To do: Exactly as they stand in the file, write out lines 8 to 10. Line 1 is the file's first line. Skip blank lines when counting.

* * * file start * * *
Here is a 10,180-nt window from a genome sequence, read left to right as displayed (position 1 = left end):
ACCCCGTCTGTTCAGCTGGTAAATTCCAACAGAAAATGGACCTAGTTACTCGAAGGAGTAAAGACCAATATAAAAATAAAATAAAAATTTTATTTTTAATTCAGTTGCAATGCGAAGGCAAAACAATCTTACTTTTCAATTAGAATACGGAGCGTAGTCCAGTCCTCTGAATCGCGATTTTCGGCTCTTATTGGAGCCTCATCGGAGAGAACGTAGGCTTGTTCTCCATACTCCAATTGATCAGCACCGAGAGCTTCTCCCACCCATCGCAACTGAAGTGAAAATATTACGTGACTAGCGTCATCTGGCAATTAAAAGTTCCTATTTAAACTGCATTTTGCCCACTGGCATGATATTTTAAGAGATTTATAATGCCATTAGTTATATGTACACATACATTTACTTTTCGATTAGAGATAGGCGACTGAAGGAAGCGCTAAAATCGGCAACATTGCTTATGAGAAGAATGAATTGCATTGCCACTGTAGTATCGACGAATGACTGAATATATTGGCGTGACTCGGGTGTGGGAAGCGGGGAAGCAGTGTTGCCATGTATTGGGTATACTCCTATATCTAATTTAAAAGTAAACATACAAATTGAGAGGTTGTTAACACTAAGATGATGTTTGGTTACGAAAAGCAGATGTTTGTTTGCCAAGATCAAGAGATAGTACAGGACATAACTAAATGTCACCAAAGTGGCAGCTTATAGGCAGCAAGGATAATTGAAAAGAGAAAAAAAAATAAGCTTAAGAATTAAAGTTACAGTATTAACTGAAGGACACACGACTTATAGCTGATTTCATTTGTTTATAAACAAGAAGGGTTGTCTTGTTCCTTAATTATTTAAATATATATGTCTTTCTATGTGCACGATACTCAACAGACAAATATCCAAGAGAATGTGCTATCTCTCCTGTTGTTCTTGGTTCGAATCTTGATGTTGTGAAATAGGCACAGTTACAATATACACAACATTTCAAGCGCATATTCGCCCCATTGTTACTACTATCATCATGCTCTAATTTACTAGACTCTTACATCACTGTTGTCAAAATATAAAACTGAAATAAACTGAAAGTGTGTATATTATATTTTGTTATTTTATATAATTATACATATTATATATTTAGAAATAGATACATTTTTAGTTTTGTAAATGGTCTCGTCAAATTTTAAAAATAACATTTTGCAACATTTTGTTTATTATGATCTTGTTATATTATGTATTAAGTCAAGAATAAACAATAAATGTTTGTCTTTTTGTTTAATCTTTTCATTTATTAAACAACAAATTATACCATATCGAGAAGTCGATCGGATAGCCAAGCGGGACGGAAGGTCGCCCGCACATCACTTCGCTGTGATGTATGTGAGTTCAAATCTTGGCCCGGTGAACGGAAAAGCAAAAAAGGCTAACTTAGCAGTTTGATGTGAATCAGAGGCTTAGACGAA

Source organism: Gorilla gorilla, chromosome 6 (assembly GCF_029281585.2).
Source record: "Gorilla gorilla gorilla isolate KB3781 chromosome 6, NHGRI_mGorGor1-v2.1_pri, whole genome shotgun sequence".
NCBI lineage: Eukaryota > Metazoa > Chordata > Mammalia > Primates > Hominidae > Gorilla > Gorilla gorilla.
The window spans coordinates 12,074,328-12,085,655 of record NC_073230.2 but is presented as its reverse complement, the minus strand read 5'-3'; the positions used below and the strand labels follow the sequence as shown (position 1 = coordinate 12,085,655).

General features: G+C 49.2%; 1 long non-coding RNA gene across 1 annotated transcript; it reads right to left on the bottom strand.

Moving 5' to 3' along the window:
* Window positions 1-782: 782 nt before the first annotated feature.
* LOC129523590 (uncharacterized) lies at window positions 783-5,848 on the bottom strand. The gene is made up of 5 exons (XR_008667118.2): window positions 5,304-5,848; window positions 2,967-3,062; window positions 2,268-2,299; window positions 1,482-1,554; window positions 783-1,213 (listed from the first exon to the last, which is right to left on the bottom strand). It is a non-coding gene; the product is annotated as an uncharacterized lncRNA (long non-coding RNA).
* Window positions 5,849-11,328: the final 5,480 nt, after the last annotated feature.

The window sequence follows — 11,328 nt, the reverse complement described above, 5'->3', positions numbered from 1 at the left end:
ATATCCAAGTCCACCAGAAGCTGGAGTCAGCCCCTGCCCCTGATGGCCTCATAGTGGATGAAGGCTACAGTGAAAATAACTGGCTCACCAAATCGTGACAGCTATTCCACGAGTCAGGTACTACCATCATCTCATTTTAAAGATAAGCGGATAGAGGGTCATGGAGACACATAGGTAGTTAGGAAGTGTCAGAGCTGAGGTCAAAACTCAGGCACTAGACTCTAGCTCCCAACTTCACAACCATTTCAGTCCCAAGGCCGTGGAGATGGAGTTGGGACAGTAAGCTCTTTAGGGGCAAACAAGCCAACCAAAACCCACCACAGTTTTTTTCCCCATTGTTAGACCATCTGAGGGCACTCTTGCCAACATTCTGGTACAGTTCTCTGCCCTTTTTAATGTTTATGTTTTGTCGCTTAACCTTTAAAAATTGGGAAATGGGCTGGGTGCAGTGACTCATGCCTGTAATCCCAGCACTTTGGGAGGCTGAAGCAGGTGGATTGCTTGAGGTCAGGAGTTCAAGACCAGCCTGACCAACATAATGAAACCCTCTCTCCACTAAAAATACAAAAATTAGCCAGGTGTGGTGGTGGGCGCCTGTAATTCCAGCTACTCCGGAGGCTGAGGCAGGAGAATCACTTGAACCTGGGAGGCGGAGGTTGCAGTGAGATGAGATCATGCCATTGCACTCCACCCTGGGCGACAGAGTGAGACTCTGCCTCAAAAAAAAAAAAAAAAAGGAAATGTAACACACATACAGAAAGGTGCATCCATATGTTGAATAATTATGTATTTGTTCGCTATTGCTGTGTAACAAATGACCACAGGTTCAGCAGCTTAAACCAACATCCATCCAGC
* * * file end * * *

Moving 5' to 3' along the window:
* Window positions 1-782: 782 nt before the first annotated feature.
* LOC129523590 (uncharacterized) lies at window positions 783-5,848 on the bottom strand. The gene is made up of 5 exons (XR_008667118.2): window positions 5,304-5,848; window positions 2,967-3,062; window positions 2,268-2,299; window positions 1,482-1,554; window positions 783-1,213 (listed from the first exon to the last, which is right to left on the bottom strand). It is a non-coding gene; the product is annotated as an uncharacterized lncRNA (long non-coding RNA).